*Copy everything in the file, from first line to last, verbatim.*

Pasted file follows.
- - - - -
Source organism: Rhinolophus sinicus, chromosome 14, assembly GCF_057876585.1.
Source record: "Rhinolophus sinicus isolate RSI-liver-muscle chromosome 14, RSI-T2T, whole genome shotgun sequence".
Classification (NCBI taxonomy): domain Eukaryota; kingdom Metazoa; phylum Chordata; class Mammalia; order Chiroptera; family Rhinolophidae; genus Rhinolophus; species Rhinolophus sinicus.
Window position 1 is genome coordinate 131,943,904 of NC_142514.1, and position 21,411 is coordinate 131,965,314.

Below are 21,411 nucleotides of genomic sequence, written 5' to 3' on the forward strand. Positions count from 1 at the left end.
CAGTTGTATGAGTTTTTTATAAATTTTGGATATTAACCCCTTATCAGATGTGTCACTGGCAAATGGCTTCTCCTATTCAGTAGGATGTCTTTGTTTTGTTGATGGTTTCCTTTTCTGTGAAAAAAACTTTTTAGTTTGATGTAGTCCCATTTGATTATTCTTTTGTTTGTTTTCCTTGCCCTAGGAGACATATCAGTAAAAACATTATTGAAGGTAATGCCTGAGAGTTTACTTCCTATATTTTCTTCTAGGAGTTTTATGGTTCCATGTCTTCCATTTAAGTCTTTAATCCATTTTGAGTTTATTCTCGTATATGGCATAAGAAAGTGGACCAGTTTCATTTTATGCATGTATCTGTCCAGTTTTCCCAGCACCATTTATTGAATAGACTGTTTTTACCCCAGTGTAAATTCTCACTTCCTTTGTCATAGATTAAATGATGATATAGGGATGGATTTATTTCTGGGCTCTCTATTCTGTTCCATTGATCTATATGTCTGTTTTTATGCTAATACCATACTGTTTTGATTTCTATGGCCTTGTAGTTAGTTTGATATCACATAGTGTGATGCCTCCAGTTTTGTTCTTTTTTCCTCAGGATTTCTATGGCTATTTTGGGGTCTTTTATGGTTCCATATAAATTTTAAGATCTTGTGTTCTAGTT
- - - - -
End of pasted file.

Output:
Source organism: Rhinolophus sinicus, chromosome 14, assembly GCF_057876585.1.
Source record: "Rhinolophus sinicus isolate RSI-liver-muscle chromosome 14, RSI-T2T, whole genome shotgun sequence".
Classification (NCBI taxonomy): domain Eukaryota; kingdom Metazoa; phylum Chordata; class Mammalia; order Chiroptera; family Rhinolophidae; genus Rhinolophus; species Rhinolophus sinicus.
Window position 1 is genome coordinate 131,943,904 of NC_142514.1, and position 21,411 is coordinate 131,965,314.

Below are 21,411 nucleotides of genomic sequence, written 5' to 3' on the forward strand. Positions count from 1 at the left end.
CAGTTGTATGAGTTTTTTATAAATTTTGGATATTAACCCCTTATCAGATGTGTCACTGGCAAATGGCTTCTCCTATTCAGTAGGATGTCTTTGTTTTGTTGATGGTTTCCTTTTCTGTGAAAAAAACTTTTTAGTTTGATGTAGTCCCATTTGATTATTCTTTTGTTTGTTTTCCTTGCCCTAGGAGACATATCAGTAAAAACATTATTGAAGGTAATGCCTGAGAGTTTACTTCCTATATTTTCTTCTAGGAGTTTTATGGTTCCATGTCTTCCATTTAAGTCTTTAATCCATTTTGAGTTTATTCTCGTATATGGCATAAGAAAGTGGACCAGTTTCATTTTATGCATGTATCTGTCCAGTTTTCCCAGCACCATTTATTGAATAGACTGTTTTTACCCCAGTGTAAATTCTCACTTCCTTTGTCATAGATTAAATGATGATATAGGGATGGATTTATTTCTGGGCTCTCTATTCTGTTCCATTGATCTATATGTCTGTTTTTATGCTAATACCATACTGTTTTGATTTCTATGGCCTTGTAGTTAGTTTGATATCACATAGTGTGATGCCTCCAGTTTTGTTCTTTTTTCCTCAGGATTTCTATGGCTATTTTGGGGTCTTTTATGGTTCCATATAAATTTTAAGATCTTGTGTTCTAGTT